European Union proposals could make it easier for countries to grow GM crops
The European Union tackled deep divisions on genetically modified (GM) crops on Wednesday by striking a compromise pact that is likely to make it easier for them to win approval while allowing some countries to ban them. GM crops, although widely grown in the Americas and Asia, have divided opinion in Europe with strong opposition in many countries including France and Germany.
Yahoo! News (28 May 2014)
EU member states will have the right to refuse GM crops Phys.Org (28 May 2014)
Emma Hockridge, Soil Association head of policy commented: “These draft EU proposals suit the majority of European countries, including Scotland and Wales, that want to ban all GM crops, but they are bad news for countries like England where our pro-GM government wants to impose GM crops if suitable varieties ever become available. Even for countries that oppose all GM crops, there are risks, as the current draft puts a large amount of power about bans in the hands of the GM companies.”
The Soil Association campaigns against GM
New farming research initiative launched
A new research initiative called Sustainable Agriculture Research & Innovation Club (SARIC) has been launched by Research Councils The Biotechnology and Biological Sciences Research Council (BBSRC) and Natural Environment Research Council (NERC). Responsible for allocating the UK’s R&D funding, the initiative promises to support projects that will help provide solutions to key challenges affecting the sustainability of the UK crop and livestock sectors. However the Soil Association’s director of innovation, Tom Macmillan has questioned the potential big gaps in the research. He commented: “It’s great that the research councils are working to make sure research addresses practical challenges. However, the big gap is in research to help working farmers find effective, low cost solutions to the challenges they face. We’re piloting farmer-led ‘field labs’ and other grassroots approaches to innovation through our Duchy Originals Future Farming Programme, giving farmers a direct say in research decisions.”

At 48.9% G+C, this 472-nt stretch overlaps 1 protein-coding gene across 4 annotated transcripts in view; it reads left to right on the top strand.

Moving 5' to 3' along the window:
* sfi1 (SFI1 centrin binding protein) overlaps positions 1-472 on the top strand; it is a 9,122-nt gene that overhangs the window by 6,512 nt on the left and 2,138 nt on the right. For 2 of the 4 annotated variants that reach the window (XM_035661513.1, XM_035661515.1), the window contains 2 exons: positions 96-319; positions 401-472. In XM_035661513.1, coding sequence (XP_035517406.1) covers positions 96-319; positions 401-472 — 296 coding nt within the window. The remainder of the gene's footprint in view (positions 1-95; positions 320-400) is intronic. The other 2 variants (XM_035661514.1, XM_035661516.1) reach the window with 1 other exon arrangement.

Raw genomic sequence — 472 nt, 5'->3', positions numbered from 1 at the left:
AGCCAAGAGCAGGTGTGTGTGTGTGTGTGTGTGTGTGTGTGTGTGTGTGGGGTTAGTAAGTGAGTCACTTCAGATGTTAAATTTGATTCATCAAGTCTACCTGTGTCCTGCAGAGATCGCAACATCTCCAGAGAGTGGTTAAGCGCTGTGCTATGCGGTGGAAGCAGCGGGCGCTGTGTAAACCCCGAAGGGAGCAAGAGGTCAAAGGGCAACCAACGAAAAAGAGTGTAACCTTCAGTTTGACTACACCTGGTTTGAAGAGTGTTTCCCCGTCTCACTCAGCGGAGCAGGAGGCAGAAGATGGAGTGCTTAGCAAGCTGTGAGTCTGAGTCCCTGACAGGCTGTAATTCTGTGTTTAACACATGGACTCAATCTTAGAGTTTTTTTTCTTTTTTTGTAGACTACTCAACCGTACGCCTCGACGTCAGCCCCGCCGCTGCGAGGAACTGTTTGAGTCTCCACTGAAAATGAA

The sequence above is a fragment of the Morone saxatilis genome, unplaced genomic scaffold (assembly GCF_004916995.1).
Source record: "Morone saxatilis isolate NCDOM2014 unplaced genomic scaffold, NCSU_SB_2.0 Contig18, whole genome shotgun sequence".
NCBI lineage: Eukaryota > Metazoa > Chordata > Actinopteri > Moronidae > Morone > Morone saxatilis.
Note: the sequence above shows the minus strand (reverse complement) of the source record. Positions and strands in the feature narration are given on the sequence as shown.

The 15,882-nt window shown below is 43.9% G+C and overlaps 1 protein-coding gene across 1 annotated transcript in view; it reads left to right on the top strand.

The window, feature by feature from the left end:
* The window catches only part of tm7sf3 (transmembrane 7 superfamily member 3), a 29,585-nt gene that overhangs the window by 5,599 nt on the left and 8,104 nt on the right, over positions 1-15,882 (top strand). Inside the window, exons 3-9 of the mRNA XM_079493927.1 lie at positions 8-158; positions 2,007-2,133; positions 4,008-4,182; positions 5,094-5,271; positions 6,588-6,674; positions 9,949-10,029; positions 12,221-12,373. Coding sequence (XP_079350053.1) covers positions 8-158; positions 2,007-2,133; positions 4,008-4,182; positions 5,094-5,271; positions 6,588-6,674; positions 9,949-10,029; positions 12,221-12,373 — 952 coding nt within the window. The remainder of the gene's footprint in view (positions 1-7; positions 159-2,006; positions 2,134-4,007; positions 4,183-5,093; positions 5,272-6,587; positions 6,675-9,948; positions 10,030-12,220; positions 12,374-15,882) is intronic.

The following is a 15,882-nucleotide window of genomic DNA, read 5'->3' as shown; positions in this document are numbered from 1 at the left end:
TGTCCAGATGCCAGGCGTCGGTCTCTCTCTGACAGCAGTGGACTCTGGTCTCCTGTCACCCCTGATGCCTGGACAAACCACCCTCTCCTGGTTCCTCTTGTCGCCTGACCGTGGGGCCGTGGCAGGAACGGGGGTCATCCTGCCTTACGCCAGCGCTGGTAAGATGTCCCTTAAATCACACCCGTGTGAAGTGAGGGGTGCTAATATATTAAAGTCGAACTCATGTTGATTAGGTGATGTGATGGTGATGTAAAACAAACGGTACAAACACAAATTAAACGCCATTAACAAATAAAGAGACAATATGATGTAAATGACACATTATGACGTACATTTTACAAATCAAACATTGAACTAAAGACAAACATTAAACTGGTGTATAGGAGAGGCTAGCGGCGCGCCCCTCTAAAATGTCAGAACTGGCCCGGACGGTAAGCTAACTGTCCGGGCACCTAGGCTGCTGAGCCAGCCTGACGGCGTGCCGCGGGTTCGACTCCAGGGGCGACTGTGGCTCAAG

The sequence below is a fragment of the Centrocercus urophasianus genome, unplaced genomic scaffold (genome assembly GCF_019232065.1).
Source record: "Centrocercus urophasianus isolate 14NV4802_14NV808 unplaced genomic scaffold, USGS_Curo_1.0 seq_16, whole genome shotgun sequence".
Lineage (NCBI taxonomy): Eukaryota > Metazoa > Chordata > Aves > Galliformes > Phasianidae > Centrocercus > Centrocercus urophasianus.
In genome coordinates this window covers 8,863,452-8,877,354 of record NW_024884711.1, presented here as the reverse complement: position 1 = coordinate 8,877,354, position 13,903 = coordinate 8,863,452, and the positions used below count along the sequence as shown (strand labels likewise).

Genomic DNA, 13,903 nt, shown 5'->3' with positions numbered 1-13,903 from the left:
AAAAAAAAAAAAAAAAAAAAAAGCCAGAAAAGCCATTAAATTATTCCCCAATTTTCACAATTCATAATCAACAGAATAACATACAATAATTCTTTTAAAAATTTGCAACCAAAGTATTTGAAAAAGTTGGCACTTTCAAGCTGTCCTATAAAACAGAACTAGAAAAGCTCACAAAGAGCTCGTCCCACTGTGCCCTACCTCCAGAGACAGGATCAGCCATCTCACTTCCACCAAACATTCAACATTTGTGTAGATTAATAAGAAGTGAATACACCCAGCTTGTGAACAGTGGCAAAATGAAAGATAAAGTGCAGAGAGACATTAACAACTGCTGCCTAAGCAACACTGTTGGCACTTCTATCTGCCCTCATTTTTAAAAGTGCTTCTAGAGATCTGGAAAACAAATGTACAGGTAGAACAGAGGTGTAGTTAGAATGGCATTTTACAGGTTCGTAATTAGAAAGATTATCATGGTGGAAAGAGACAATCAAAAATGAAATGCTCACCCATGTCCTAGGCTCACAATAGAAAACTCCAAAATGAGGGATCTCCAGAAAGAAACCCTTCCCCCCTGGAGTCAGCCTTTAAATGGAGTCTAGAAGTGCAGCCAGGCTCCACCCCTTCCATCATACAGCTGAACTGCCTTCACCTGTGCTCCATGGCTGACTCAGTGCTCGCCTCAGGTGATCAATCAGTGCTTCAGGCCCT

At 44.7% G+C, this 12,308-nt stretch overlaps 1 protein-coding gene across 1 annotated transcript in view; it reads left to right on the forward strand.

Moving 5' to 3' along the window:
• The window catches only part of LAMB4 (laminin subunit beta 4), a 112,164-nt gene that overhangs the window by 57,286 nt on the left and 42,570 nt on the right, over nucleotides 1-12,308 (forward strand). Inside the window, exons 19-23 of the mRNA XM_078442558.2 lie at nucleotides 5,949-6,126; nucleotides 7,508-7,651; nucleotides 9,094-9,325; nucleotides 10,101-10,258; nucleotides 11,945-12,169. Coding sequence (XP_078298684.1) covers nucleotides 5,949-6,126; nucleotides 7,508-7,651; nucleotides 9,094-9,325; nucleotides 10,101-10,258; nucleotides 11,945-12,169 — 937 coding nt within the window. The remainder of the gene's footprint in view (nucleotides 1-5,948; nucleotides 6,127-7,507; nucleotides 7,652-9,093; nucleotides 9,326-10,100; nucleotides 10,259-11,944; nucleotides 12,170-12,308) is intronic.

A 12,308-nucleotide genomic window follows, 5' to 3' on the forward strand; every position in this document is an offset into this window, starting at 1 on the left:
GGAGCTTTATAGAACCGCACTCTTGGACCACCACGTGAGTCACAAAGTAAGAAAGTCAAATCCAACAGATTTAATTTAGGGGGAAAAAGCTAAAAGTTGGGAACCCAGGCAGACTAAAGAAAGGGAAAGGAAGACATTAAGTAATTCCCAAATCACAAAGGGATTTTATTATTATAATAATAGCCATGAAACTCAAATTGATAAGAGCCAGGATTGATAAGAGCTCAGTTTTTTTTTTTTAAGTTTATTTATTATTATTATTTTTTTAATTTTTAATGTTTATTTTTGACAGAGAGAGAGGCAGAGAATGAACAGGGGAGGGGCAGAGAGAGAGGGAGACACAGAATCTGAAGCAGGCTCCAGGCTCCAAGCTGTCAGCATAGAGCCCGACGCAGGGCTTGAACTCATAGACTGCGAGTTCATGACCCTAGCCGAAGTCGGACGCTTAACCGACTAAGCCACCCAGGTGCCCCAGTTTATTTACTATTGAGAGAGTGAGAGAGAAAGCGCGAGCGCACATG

Farming Online (28 May 2014)
Find out more about the Soil Association and the Duchy Originals Future Farming Programme’s Field Labs
Corporate stranglehold of farmland a risk to world food security
The world’s food supplies are at risk because farmland is becoming rapidly concentrated in the hands of wealthy elites and corporations, a study carried out by international land-use group Grain has found. The report – Hungry for land: small farmers feed the world with less than a quarter of all farmland – highlights the positives of small farms in production and biodiversity.
The Guardian (29 May 2014)
Learn more about the benefits of organic farming
Organic farming could sequester all carbon emissions
Organic farming practices could sequester more than 100% of our current carbon emissions, according to research from the Rodale Institute.
Environmental leader (27 May 2014)
Learn more about the benefits of organic farming and the Soil Association’s Low Carbon Farming Project
Farming Today presenter Caz Graham speaks to the man co-ordinating NASA’s programme to grow salads on the International Space Station, and the drive to interest children in a farming career, at the Suffolk County Show.
BBC Radio 4 (29 May 2014)
Supermarket to offer bags of tomatoes either fallen naturally or misshapen as a drive to cut waste of edible food
Waitrose is to sell a mixed pack of tomatoes that have either naturally fallen off the vine or are misshapen, as part of its ongoing drive to discard less edible food.
The Guardian (29 May 2014)
Read the Soil Association’s blogs on food waste